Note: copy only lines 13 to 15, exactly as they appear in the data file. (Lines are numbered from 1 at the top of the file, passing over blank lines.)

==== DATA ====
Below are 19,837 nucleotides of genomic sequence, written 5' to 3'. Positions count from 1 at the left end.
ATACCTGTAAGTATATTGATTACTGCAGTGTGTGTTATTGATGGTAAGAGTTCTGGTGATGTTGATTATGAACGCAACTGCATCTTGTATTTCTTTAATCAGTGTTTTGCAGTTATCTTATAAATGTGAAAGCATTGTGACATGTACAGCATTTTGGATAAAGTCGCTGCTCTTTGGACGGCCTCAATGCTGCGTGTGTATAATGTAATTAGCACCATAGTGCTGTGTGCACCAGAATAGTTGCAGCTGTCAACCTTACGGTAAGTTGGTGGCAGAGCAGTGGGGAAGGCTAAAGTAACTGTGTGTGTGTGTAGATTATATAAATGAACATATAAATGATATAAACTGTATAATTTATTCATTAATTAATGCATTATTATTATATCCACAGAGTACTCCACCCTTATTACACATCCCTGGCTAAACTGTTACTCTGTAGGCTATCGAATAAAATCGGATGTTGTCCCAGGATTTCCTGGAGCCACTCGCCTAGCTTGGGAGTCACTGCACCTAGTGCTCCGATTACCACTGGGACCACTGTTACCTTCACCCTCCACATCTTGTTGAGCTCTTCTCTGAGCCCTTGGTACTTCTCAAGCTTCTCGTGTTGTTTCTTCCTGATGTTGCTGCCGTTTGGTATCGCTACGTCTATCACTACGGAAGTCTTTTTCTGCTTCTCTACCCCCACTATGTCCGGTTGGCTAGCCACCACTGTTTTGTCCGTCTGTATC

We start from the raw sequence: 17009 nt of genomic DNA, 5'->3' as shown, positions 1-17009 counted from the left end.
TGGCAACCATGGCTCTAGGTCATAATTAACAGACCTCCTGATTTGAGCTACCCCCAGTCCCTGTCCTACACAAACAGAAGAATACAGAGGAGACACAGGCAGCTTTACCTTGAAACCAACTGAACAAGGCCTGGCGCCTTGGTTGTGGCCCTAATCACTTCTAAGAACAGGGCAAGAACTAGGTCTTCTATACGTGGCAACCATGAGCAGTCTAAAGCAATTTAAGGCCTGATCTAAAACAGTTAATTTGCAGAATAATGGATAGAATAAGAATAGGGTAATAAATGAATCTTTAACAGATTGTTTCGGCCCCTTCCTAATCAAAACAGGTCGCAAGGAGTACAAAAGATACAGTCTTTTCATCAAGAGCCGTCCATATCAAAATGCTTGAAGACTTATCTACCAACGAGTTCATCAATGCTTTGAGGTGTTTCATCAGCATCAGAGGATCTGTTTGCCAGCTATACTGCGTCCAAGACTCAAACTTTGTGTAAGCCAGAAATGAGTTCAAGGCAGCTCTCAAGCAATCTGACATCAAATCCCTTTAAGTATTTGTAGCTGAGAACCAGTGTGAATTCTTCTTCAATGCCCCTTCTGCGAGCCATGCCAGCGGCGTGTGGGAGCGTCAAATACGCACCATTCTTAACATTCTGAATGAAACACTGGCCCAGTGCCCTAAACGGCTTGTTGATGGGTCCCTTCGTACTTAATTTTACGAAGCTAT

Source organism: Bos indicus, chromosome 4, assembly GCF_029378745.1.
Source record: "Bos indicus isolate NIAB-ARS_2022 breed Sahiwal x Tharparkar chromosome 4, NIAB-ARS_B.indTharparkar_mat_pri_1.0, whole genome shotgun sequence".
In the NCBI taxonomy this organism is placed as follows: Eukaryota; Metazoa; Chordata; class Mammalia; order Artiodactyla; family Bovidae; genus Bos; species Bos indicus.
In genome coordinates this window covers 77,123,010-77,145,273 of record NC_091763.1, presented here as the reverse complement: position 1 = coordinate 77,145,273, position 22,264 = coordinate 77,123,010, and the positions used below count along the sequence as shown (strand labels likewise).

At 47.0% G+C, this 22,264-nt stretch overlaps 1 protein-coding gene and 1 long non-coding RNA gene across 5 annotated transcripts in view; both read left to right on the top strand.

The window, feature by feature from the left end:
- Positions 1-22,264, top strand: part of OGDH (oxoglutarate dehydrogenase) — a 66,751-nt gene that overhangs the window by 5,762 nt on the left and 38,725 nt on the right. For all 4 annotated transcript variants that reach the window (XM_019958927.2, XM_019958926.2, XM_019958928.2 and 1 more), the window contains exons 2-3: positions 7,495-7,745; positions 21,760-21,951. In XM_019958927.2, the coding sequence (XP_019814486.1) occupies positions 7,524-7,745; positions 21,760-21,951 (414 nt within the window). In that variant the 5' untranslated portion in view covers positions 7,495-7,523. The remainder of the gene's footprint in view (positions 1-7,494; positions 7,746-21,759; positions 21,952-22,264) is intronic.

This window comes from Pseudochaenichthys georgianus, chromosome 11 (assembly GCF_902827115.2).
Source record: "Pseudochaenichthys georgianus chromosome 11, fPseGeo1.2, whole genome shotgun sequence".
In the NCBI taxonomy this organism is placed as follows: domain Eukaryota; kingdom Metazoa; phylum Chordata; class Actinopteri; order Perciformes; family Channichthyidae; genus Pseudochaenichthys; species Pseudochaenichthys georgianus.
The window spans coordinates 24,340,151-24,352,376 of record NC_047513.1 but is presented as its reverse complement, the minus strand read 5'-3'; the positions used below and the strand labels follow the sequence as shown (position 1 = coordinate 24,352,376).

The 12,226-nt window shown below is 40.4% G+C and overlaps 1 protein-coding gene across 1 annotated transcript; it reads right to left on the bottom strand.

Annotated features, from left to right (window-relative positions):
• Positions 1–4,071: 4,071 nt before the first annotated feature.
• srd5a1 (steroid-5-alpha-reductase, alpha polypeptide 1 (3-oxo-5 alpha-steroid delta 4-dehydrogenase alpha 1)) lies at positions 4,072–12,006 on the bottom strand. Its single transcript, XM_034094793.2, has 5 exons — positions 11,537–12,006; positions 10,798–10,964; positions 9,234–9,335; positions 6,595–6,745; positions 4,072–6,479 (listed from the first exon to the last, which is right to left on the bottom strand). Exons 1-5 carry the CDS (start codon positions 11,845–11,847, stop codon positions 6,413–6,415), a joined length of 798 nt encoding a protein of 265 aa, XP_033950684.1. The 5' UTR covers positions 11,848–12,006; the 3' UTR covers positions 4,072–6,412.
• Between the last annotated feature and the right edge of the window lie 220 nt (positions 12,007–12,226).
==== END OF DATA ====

Source record: "Pseudochaenichthys georgianus chromosome 11, fPseGeo1.2, whole genome shotgun sequence".
In the NCBI taxonomy this organism is placed as follows: domain Eukaryota; kingdom Metazoa; phylum Chordata; class Actinopteri; order Perciformes; family Channichthyidae; genus Pseudochaenichthys; species Pseudochaenichthys georgianus.
The window spans coordinates 24,340,151-24,352,376 of record NC_047513.1 but is presented as its reverse complement, the minus strand read 5'-3'; the positions used below and the strand labels follow the sequence as shown (position 1 = coordinate 24,352,376).